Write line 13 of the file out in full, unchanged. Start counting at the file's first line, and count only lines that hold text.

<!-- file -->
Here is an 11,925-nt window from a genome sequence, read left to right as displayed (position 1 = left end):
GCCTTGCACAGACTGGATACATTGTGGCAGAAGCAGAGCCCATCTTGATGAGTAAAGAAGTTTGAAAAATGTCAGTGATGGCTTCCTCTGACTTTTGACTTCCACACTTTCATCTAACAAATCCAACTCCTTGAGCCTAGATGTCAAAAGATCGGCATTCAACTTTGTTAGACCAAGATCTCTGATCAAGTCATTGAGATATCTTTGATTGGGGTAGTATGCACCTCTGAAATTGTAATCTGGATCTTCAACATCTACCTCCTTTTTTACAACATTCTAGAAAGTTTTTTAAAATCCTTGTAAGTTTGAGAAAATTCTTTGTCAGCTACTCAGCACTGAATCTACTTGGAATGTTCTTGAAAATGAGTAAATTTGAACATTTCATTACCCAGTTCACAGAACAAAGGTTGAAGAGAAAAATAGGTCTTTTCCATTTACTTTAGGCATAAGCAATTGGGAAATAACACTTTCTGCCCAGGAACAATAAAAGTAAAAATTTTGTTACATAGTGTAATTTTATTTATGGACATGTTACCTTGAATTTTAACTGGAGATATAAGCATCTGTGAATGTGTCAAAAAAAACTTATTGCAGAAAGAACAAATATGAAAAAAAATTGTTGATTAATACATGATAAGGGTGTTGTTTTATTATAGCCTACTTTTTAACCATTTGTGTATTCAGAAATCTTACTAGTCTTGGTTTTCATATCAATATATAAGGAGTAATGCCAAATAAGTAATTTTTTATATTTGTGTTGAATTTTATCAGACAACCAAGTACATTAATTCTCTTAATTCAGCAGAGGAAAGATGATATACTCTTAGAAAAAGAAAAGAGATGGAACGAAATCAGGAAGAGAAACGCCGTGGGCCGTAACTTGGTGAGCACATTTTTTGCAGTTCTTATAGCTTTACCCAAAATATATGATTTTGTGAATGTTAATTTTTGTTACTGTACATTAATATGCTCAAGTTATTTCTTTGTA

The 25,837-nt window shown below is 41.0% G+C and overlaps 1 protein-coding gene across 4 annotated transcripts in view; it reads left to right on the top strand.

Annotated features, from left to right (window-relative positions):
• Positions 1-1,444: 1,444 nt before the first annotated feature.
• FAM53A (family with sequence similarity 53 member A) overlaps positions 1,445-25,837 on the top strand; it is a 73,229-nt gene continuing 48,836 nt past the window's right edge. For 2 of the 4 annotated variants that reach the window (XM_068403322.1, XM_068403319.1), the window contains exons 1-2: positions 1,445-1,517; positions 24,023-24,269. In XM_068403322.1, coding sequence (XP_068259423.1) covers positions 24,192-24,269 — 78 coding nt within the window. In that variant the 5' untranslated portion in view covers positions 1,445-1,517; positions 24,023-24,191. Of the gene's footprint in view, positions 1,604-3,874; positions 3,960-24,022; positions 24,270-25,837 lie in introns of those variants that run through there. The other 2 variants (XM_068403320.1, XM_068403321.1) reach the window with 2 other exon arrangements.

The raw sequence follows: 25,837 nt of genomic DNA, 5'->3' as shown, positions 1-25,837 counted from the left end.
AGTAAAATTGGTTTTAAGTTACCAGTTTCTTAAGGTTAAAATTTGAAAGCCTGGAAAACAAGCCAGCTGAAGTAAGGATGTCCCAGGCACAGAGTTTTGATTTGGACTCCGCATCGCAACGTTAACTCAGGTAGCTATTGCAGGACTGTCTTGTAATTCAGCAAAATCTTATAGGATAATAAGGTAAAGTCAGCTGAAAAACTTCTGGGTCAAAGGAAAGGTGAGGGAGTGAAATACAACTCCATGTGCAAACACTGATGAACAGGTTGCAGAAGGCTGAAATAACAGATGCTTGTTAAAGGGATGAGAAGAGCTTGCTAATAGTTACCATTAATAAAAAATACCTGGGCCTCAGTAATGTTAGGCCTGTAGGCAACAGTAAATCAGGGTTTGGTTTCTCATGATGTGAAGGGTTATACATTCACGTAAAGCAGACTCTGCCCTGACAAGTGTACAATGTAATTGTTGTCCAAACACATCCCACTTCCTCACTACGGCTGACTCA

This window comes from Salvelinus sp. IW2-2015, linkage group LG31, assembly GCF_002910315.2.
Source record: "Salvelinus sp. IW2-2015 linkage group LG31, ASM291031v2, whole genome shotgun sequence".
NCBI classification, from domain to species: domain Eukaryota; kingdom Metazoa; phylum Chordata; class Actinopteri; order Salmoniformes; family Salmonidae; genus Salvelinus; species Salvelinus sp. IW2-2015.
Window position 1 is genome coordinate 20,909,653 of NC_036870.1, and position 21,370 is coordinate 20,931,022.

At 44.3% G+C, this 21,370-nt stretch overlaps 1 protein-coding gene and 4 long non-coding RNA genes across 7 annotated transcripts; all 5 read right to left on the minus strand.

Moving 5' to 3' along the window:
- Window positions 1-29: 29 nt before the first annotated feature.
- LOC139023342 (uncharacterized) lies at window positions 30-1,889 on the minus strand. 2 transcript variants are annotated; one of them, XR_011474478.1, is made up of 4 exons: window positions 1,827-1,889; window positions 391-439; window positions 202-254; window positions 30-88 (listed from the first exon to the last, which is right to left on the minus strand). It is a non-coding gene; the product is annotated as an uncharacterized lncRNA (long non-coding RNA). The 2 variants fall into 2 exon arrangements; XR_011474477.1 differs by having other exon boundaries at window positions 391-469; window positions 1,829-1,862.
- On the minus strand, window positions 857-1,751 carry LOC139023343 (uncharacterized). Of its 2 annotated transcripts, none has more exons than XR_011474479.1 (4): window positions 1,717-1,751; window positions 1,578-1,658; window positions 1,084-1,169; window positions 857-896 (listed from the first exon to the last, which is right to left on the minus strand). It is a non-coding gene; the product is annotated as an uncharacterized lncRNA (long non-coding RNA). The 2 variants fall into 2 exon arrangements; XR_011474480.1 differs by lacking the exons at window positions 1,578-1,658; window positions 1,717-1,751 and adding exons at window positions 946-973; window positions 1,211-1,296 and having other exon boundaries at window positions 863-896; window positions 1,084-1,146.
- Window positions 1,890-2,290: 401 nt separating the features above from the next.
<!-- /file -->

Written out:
At 44.3% G+C, this 21,370-nt stretch overlaps 1 protein-coding gene and 4 long non-coding RNA genes across 7 annotated transcripts; all 5 read right to left on the minus strand.